A Gentleman’s Murder by Christopher Huang
London, 1924. Lieutenant Eric Peterkin, a WWI vet, has been gifted a membership to the city’s most elite soldiers-only club — just in time for another member to get murdered. Peterkin knows that someone else in the club is responsible, but his investigation into what happened takes him to some unexpected places, from heroin dens to abandoned war hospitals, as he dives back into the history and memories of a war they’re all trying to get past.
A Woman of Intelligence by Karin Tanabe
New York, 1954. The war has ended, and Katherina Edgeworth is living the American dream…on the surface. Underneath her Fifth Avenue life with her pediatric surgeon husband and two sons is a longing for the excitement of her past, when she worked as a translator for the United Nations. When she’s approached by the FBI to become an informant, she jumps at the opportunity. A man from her past is now a Soviet spy, and Katherina is the only person who can get close to him. The closer she gets to the KGB, however, the more people around her lose their covers…and their lives.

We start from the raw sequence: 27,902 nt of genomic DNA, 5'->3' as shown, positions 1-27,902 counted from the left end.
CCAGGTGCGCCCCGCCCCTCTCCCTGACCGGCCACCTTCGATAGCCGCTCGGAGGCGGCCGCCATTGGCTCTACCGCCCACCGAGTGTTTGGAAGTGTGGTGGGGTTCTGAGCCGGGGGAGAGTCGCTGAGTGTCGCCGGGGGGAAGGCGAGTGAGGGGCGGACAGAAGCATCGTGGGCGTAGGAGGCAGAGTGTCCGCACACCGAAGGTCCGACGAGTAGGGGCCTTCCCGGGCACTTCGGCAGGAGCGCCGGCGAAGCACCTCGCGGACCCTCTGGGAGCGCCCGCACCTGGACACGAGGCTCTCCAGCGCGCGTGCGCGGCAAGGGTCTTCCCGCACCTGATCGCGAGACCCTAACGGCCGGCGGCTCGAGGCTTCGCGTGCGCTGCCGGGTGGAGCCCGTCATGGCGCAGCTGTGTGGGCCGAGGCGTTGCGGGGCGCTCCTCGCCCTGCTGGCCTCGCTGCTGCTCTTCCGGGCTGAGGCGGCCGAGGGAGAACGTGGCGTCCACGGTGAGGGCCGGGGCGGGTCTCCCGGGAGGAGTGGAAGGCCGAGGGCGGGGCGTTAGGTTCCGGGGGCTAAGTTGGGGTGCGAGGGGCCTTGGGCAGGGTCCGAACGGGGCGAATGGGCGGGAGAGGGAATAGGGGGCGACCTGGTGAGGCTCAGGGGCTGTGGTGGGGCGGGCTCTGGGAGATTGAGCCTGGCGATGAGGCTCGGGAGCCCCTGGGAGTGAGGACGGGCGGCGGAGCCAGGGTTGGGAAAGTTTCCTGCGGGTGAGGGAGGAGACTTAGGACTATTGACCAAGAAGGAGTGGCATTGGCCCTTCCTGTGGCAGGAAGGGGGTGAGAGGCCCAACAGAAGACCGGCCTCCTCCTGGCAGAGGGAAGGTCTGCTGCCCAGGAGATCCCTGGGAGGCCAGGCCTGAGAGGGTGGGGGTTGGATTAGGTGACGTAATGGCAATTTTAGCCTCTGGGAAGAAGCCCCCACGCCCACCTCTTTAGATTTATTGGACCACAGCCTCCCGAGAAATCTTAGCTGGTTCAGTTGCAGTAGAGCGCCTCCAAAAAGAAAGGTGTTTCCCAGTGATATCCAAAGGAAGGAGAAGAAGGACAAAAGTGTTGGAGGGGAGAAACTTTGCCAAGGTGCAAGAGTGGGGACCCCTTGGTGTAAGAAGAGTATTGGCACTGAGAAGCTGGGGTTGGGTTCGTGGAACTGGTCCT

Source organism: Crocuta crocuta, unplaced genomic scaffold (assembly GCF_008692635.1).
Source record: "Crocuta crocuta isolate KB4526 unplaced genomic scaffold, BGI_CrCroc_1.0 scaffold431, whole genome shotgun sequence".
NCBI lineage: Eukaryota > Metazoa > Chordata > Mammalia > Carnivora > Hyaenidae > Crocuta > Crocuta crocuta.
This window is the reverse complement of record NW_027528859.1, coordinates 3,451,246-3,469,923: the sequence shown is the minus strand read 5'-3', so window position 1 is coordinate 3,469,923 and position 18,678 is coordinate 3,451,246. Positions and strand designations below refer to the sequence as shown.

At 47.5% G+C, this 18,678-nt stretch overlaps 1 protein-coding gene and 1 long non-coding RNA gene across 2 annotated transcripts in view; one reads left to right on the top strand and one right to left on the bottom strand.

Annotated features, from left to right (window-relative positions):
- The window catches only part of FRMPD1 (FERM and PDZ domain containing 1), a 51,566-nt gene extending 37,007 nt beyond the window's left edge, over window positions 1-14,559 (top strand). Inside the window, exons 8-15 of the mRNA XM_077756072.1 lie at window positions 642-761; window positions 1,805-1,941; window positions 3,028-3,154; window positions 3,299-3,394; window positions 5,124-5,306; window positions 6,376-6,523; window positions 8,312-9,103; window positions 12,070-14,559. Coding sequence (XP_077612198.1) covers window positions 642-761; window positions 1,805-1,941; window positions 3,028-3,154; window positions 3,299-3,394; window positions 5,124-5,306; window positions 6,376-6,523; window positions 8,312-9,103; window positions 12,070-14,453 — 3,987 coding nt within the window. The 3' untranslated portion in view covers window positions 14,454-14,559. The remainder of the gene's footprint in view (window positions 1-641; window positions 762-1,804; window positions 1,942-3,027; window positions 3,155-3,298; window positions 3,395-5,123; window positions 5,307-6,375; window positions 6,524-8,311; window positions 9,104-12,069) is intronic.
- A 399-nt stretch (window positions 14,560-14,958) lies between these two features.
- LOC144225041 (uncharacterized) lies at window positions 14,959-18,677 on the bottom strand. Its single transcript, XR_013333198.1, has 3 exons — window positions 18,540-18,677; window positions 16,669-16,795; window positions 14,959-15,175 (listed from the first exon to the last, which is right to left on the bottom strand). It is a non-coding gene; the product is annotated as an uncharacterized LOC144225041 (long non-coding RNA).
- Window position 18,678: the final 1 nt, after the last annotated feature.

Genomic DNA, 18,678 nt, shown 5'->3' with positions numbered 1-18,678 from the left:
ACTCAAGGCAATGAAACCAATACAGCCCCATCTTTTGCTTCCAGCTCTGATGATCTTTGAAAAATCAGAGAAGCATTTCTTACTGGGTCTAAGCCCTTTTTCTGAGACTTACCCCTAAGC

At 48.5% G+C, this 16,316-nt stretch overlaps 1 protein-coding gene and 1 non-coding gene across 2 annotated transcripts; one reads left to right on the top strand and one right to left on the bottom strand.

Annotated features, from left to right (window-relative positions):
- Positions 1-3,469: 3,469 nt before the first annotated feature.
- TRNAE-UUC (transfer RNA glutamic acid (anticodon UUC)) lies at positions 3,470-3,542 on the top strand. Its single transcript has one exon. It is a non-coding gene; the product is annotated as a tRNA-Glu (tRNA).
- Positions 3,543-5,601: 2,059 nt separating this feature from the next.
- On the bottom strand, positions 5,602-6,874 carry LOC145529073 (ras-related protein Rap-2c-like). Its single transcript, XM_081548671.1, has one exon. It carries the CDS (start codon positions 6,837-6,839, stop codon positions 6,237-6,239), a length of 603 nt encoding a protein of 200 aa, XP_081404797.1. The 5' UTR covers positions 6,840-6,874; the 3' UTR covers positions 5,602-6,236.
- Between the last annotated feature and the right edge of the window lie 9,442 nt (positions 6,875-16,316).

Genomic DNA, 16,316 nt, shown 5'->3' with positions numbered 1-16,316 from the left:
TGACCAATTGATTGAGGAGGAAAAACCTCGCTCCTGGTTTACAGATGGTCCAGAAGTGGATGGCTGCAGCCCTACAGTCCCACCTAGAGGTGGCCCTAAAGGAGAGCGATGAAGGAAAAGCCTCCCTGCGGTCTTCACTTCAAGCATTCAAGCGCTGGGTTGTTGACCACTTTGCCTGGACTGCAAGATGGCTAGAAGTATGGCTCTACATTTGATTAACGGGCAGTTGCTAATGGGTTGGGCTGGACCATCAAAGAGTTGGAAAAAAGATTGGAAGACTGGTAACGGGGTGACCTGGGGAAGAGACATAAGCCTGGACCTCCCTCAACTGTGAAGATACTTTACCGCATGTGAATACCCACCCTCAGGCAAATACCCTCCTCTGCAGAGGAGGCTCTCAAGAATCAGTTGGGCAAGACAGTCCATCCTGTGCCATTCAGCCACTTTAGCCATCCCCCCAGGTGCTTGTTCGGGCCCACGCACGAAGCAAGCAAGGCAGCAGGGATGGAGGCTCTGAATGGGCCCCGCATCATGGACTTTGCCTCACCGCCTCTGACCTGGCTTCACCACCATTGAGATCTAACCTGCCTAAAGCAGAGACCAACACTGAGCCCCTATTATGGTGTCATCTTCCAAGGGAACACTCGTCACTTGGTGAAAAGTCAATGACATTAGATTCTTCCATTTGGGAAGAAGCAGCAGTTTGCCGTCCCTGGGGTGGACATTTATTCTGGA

Palace of the Drowned by Christine Mangan
Venice, 1966. Frankie Croy has never been able to match the success of her debut novel, and she’s finally cracked under the pressure. Needing to recharge, she flees to a friend’s palazzo in Venice, only to run into a young admirer named Gilly. Gilly worms her way into Frankie’s solitude in a manner that raises Frankie’s suspicions. Who is this woman? When is she telling the truth, and what is she lying about? The mystery of Gilly is thrown into even more dire straits when both are swept into the 1966 flooding of Venice.